How “rough” is the Rough Guide To England?


How “rough” is the Rough Guide To England?

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There are times when one needs to protest; not about Trump, Brexit, North Korea, Benefit Cuts, etc. but about things much more important and local. Some things are MUCH too important to ignore.

Our grand Tour of England was planned a few months back, beginning with a list of places and things we wanted to see before we “pop our clogs”! That list got clustered into 5 regions, one of which we called the Industrial Midlands from The Potteries across Shropshire and down to Hereford. (England’s South Coast is next if you’re interested). We began in The Potteries, specifically at The Gladstone Pottery Museum, a fantastic preserved set of bottle kilns, workshops and …… people, all preserving the old traditions and crafts of industrial England.

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We have a travel blog, you’re possibly reading it, and later that night I opened my Rough Guide To England to check a few facts. The chapter on The West Midlands begins on page 420 with a lovely photo of The Ironbridge. On p424 there is a map with Stoke on Trent at the top and Gloucester Forest of Dean at the bottom. Within the area/city of Stoke on Trent is The Potteries, the home of Josiah Wedgewood, the man whose daughter married Charles Darwin, the officially recognised World Capital of Ceramics.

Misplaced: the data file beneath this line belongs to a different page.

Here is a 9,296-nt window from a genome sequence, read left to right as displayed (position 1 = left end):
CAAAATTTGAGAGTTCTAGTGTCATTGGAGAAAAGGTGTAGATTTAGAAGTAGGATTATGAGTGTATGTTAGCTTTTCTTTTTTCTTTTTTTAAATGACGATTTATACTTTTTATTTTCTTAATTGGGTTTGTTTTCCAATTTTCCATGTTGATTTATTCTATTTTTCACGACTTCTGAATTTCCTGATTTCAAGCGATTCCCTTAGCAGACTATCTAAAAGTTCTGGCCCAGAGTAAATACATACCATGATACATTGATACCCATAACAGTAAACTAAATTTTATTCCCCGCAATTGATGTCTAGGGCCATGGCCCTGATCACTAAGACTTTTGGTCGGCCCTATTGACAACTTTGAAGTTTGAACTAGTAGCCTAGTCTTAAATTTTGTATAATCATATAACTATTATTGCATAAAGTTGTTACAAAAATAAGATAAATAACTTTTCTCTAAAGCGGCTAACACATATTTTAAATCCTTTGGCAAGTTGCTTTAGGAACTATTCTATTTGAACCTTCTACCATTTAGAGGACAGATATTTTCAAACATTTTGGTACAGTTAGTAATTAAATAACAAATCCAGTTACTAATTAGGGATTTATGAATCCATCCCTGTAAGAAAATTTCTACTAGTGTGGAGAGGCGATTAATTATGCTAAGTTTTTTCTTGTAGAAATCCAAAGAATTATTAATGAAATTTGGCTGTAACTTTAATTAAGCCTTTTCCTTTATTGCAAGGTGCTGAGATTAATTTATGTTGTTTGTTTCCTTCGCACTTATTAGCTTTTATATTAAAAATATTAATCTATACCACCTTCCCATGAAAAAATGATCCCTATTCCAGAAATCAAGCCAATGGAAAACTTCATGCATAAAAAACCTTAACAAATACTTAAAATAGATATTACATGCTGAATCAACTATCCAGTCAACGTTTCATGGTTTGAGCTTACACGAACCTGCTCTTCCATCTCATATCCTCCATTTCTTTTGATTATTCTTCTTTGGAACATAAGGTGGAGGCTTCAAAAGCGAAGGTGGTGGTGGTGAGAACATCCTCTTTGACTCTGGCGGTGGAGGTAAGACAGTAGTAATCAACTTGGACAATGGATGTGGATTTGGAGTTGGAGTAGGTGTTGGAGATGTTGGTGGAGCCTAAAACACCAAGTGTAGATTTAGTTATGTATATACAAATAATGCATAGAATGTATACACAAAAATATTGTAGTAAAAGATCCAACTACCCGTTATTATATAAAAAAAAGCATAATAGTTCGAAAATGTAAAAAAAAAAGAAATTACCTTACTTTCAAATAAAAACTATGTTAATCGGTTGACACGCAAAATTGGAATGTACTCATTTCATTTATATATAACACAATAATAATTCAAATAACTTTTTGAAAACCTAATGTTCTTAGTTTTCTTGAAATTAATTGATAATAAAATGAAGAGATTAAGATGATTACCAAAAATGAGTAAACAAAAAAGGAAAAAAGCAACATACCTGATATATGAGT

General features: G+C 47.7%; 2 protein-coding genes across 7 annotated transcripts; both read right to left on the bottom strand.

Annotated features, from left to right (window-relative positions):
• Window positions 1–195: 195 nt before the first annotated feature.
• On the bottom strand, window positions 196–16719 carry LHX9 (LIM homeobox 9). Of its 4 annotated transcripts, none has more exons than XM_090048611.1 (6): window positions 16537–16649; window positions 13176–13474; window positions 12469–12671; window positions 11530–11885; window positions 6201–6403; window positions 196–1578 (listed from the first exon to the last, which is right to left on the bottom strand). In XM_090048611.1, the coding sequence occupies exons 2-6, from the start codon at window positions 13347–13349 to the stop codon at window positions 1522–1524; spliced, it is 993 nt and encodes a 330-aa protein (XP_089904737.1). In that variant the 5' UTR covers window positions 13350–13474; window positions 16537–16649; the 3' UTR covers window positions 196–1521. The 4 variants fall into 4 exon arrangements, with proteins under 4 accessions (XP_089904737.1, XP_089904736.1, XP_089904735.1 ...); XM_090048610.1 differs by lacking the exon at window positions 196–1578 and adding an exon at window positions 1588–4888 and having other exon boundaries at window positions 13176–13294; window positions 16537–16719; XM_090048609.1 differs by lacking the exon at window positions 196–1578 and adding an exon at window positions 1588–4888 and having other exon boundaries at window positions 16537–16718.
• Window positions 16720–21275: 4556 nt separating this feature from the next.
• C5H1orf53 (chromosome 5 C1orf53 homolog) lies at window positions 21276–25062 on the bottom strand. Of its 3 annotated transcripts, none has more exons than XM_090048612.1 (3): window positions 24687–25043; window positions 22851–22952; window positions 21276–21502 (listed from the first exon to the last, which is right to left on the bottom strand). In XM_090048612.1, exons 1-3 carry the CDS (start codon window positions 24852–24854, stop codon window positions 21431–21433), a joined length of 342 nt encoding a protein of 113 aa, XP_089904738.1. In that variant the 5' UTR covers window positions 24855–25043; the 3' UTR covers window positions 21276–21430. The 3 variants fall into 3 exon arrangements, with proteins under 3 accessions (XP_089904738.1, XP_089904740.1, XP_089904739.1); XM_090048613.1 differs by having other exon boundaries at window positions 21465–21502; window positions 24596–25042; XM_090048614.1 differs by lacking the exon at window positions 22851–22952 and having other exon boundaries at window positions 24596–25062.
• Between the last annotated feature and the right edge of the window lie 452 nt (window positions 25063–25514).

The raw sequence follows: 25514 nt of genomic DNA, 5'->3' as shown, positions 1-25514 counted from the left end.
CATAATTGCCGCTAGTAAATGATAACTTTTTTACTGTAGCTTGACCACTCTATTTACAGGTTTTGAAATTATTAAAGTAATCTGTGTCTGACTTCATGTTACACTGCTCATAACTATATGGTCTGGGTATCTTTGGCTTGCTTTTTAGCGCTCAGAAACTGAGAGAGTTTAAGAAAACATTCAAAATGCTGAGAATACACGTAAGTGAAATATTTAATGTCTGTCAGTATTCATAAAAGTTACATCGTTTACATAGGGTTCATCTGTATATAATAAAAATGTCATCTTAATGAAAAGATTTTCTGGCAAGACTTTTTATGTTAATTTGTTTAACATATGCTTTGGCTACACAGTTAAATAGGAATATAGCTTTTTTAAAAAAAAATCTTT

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And yet, there is absolutely no mention of any of this in The Rough Guide To England. Look in the index; Stoke, no? Potteries, no? Wedgewood, no? Gladstone Pottery Museum, no? Arnold Bennett, no? Anna of the Five Towns, no? Why not, especially since their guidebooks say “full coverage” on the front cover. Missing such a significant area of England’s industrial past is a hell of an omission!

We’ve written to Hayley Cox and Sarah-Jane Wilson at Rough Guide and hope they can explain. A reblog of my post or tweet @thetwodocs might help.

6 thoughts on “How “rough” is the Rough Guide To England?

    1. You’d win the bet. But how about giving us a Grimsby list to match “Wedgewood, Gladstone Pottery Museum, Arnold Bennett, World Ceramics Centre, Crapper’s Toilet Museum “?

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